I flipped out over something that I really should have ignored, or better yet, something that I should have taken the time to understand better by putting myself in their shoes. I went back to my computer and pulled up my comment and deleted it. No one had responded. To be honest, I don't know if it was seen by anyone at all. But even if it wasn't seen that doesn't make up for what I felt and how I acted.

Talk about a major #GrownUpFail.

Thursday, January 14, 2016

All the Insomnia

My body doesn't like sleeping this week. Well, that's not exactly true, because when I go back to bed around 7am after I get back from teaching seminary I fall asleep quickly and can't drag myself out of my covers again until somewhere between 10am and noon. But trying to fall asleep at a normal evening hour is next to impossible. I lay down, get comfortable, and  then my eyes just pop open and refuse to give up their vigil. My mind thinks about things I haven't thought of in years, or of things that just aren't important in the middle of the night. When I do eventually sleep I dream.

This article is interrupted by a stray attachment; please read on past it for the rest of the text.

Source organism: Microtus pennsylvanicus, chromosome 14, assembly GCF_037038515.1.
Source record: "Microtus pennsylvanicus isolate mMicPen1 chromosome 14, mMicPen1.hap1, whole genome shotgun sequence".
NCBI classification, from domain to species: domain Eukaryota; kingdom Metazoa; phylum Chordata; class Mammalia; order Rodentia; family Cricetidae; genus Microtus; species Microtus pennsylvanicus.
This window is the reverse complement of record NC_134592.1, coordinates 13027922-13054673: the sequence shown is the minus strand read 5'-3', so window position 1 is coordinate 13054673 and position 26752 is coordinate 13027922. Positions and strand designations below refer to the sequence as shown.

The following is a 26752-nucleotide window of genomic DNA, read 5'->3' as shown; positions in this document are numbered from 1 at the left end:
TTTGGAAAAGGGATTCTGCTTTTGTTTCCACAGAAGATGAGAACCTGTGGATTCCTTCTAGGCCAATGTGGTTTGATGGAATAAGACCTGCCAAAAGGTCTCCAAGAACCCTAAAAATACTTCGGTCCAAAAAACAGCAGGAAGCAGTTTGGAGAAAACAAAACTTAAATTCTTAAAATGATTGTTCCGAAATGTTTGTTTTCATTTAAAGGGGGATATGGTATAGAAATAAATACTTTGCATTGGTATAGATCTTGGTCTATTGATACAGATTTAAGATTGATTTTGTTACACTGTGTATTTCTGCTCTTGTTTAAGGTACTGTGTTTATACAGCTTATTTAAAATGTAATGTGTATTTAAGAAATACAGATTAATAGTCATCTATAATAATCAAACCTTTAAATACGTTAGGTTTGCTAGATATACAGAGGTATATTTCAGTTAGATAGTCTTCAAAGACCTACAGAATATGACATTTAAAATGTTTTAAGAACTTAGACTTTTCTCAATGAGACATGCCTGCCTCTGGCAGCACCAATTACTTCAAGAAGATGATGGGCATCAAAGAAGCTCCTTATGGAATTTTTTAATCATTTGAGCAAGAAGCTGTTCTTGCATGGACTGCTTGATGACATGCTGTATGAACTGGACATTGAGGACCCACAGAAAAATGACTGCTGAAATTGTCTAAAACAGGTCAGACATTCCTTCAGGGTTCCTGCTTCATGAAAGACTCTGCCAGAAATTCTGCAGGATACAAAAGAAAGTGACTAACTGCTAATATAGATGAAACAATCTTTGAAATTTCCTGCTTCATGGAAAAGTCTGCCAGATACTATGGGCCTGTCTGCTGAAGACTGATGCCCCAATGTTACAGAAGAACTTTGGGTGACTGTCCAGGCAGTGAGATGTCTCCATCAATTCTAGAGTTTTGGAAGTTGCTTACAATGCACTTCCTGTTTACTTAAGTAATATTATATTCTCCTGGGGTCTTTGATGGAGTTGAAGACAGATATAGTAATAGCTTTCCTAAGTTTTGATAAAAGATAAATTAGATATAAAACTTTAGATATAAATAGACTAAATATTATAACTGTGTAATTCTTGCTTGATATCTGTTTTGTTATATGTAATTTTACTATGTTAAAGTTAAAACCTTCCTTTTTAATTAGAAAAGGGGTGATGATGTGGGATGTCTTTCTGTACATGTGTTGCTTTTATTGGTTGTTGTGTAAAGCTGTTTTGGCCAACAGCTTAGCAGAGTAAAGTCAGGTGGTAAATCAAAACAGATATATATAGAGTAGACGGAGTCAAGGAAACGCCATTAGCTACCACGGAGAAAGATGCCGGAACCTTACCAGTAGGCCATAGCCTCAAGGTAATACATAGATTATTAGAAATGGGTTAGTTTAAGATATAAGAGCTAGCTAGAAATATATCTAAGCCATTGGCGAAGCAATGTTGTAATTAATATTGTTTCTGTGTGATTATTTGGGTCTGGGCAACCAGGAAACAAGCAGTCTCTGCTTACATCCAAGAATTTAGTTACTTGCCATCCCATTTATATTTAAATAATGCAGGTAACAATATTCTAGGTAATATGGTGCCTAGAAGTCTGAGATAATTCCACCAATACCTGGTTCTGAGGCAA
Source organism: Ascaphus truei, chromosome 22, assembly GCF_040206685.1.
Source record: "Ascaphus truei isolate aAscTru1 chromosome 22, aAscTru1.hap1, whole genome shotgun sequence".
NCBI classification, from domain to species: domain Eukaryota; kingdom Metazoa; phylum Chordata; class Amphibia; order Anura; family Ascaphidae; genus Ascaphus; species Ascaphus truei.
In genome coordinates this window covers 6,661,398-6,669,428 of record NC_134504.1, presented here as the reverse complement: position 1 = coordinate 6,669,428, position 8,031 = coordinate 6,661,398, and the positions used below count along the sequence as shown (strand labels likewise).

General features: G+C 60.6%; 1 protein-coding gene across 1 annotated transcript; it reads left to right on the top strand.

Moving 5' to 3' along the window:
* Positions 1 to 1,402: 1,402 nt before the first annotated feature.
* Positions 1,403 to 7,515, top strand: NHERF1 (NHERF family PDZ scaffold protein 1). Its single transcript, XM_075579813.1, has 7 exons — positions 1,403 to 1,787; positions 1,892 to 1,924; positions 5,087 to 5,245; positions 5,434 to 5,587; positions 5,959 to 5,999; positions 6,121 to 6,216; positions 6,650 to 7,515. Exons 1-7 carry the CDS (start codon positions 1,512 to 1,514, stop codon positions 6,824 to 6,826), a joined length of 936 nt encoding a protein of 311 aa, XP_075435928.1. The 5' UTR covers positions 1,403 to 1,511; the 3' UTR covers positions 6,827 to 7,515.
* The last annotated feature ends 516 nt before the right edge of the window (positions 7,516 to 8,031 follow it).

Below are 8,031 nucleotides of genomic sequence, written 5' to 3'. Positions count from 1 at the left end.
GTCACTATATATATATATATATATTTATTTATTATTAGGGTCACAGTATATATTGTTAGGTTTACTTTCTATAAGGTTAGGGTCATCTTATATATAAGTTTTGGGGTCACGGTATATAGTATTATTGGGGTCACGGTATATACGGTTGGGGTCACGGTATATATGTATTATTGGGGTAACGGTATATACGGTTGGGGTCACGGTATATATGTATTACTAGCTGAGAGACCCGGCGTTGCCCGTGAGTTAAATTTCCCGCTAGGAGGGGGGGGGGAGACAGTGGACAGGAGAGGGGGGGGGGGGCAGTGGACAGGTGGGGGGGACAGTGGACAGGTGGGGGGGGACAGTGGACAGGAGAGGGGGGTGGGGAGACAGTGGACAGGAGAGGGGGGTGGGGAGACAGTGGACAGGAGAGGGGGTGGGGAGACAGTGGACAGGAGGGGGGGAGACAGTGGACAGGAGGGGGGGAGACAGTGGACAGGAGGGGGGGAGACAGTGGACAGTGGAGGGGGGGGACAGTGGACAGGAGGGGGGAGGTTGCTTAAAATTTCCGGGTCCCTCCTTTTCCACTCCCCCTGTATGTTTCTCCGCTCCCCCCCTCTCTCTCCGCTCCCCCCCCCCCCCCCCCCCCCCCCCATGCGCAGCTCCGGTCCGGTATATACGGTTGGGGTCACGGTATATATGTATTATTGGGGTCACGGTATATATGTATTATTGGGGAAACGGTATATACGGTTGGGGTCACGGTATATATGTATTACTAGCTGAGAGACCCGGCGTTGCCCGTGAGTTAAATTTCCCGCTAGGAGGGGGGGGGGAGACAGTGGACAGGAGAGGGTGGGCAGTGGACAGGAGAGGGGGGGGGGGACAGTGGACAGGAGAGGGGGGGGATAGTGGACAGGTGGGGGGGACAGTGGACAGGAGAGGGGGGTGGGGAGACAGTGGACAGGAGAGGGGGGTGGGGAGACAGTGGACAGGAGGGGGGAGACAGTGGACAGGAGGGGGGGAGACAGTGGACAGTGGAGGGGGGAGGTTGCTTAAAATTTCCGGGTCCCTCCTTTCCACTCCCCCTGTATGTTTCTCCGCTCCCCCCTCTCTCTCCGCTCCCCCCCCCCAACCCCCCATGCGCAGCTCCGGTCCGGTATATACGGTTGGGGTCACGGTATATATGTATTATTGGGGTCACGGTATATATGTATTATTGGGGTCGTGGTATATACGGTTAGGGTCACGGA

My dreams are vivid. I've kept a dream journal off and on just to remember how crazy some of the adventures are, or to keep track of the way they made me feel. I also go though times where I have bad or incredibly scary dreams; they seem to come for a week or two at a time before leaving me in peace again. I don't write these dreams in my journal. Most of the time I don't think that dreams mean anything, but occasionally they carry some weight. A couple of dreams I had foreshadowed the end of a job. Another told me I needed to serve a mission for my church.